Most prominent supporters of Mr Cameron have since left the cabinet and in many cases parliament. Mr Hunt, who was defeated by Mr Johnson for the Tory leadership last year, lost his job as foreign secretary and is chairman of the health select committee.
Mr Cameron said Britain would be better served with a more heavyweight cabinet. In his first major interview publicising the paperback edition of his memoirs, For The Record, he said: “My approach was . . . I didn’t fear the tall poppies”, pointing to veterans including Lord Clarke of Nottingham, Lord Hague of Richmond, Sir George Young and Sir Iain Duncan Smith who served in his early cabinets.
He declined to confirm whether he voted for Mr Hunt to be leader, but, pressed on whether he thought his friend should be back in the cabinet, said: “Jeremy is hugely capable. I hope his talent isn’t lost to politics for ever.”
Mr Cameron also took a swipe at Dominic Cummings, Mr Johnson’s chief adviser, with whom he clashed when Mr Cummings worked for Mr Gove. “Well I did sack him twice but he kept coming back. We didn’t necessarily hit it off but he’s a man of great, I mean he’s very clever, he is very able.
“Perhaps if he’s your right-hand man and you’re the prime minister that’s the best place for him. It’s just, he wasn’t my right-hand man, he was someone else’s, and it was no end of trouble.”
Mr Cameron also suggested that he would have taken a more hands-on approach in the pandemic, following criticism that Mr Johnson missed five Cobra meetings as the crisis began.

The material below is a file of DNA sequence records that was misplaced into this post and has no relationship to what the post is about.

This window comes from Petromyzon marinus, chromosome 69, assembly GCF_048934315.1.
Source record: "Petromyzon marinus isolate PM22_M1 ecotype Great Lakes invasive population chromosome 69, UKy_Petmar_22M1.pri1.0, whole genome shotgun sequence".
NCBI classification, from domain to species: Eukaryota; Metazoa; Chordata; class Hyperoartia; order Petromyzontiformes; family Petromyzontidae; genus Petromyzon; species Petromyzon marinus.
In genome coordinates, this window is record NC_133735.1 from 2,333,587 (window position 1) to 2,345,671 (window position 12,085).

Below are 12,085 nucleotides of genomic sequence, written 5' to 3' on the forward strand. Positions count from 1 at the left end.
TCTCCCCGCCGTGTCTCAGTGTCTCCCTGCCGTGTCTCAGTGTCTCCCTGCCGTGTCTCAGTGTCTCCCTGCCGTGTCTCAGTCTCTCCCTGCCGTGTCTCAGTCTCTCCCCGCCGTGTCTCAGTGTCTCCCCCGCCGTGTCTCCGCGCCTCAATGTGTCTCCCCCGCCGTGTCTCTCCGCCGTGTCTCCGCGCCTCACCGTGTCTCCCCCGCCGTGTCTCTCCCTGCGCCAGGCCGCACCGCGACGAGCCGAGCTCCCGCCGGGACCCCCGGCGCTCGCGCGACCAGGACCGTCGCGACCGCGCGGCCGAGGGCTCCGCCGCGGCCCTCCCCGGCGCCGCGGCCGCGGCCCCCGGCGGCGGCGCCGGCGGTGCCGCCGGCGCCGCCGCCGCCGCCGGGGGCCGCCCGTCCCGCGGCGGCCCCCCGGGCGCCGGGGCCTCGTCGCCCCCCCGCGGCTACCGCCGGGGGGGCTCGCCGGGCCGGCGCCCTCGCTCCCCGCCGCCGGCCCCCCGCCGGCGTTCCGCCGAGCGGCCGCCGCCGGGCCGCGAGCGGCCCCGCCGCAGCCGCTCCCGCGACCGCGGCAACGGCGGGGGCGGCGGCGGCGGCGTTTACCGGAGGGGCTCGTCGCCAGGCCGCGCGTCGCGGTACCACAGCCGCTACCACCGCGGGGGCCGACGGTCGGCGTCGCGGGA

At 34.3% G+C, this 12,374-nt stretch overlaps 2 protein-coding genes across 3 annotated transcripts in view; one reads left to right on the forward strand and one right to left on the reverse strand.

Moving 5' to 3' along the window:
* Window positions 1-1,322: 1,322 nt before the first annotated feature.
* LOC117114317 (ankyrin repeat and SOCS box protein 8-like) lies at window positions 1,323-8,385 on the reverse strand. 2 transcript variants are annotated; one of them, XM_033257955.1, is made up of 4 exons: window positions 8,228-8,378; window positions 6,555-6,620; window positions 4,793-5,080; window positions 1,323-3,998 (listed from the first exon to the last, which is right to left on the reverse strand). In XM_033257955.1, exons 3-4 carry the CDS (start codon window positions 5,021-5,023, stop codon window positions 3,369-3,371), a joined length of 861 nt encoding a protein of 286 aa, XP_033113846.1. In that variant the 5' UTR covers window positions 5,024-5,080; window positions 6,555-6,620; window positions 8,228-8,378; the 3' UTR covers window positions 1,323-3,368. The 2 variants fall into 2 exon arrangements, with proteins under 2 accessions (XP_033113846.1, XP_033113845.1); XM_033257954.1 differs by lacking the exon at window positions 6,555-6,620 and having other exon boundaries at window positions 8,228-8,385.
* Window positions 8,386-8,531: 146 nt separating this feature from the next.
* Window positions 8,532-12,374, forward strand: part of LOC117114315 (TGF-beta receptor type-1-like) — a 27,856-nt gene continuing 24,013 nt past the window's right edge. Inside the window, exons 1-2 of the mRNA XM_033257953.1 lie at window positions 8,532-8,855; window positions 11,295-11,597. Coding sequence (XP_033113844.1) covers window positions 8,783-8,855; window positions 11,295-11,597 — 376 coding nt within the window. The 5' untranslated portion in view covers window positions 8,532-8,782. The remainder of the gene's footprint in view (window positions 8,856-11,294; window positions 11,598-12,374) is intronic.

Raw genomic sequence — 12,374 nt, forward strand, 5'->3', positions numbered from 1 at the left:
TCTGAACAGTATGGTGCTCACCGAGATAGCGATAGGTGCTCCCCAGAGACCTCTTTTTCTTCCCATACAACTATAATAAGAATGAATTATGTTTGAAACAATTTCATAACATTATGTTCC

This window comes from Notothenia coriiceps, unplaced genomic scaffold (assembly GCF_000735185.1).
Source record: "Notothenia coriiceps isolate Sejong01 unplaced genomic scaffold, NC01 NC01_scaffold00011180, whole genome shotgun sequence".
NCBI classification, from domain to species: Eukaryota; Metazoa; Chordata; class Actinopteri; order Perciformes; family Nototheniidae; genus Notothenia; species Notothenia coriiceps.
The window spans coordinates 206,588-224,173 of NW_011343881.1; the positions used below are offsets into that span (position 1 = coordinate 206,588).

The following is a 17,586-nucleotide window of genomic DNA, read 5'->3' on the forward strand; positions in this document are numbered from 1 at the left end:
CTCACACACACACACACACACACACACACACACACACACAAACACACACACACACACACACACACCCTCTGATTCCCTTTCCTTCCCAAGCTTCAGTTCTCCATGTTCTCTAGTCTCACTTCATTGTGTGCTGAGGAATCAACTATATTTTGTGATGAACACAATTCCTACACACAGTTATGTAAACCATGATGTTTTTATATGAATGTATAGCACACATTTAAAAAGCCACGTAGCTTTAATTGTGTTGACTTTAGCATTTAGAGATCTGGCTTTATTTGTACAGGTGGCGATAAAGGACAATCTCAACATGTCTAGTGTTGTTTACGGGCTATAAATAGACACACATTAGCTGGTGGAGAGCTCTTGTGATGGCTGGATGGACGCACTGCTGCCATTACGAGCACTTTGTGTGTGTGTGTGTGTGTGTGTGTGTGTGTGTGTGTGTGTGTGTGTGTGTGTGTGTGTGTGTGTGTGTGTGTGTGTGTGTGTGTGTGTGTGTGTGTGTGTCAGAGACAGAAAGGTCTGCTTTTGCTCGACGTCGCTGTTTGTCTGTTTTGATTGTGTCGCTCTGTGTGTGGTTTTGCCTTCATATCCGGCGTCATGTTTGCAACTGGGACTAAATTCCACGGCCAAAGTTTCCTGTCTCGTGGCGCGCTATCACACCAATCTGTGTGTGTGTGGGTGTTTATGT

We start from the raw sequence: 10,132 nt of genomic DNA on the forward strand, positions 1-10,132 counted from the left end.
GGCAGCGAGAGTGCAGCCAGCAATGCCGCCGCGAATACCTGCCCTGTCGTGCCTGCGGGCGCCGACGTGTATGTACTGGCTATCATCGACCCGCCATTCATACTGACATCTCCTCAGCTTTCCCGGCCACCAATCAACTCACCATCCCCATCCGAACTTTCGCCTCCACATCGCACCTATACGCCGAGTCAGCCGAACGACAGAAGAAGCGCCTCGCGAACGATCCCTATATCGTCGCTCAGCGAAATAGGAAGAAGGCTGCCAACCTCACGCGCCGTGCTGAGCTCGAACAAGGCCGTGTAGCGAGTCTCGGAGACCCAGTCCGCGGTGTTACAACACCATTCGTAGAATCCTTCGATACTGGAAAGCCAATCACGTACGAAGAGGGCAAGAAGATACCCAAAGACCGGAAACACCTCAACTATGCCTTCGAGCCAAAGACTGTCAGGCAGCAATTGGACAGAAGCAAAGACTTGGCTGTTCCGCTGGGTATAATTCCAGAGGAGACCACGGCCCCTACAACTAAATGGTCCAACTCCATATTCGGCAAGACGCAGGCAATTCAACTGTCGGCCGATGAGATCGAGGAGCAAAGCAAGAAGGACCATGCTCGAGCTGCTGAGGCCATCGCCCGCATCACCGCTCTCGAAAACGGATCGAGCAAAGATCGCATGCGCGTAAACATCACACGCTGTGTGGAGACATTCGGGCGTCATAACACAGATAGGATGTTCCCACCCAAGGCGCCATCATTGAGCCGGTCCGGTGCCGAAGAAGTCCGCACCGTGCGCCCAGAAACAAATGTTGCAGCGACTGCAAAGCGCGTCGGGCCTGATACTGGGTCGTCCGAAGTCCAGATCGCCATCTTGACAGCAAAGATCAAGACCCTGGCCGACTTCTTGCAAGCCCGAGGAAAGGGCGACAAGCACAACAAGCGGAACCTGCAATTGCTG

As prime minister he set up the Threats, Hazards, Resilience and Contingencies committee which he says put the threat of a pandemic “on the radar”, but conceded that it was too focused on a flu outbreak. He rejected the idea that years of austerity and a failure to reform social care contributed to the high death toll in care homes.
Mr Cameron, who was close to President Obama, did not reserve his criticism for domestic issues. He said that “Trump drives everyone mad, he certainly drives me mad”. Asked which candidate for the presidency would be best for Britain, he added: “If you want to see global action on climate change, if you want to see action to continue to deal with the scourge of global poverty, if you want to see a promotion of trade and anti-protectionism, I mean it’s hard to argue that Donald Trump is good for those things.”
In a new foreword to his memoir, Mr Cameron acknowledges that his effort to embrace China while in office may have failed, asking: “Was that misguided, or even counterproductive?”
Having begun his leadership of the Tories in 2005 by hugging a huskie and installing a wind turbine on his London home, Mr Cameron’s green campaigning has been taken up by his daughter Nancy. “She . . . went on one of the big marches, and I was applauding her for caring about it and for marching but sort of my worry is that Extinction Rebellion are asking the impossible.”
During the lockdown his wife, Samantha, had been “battling to save” her fashion business, while he homeschooled their three children. “I worked for the Chipping Norton Food Bank, actually, one or two days a week, which was great to do something to help people who were really isolated.”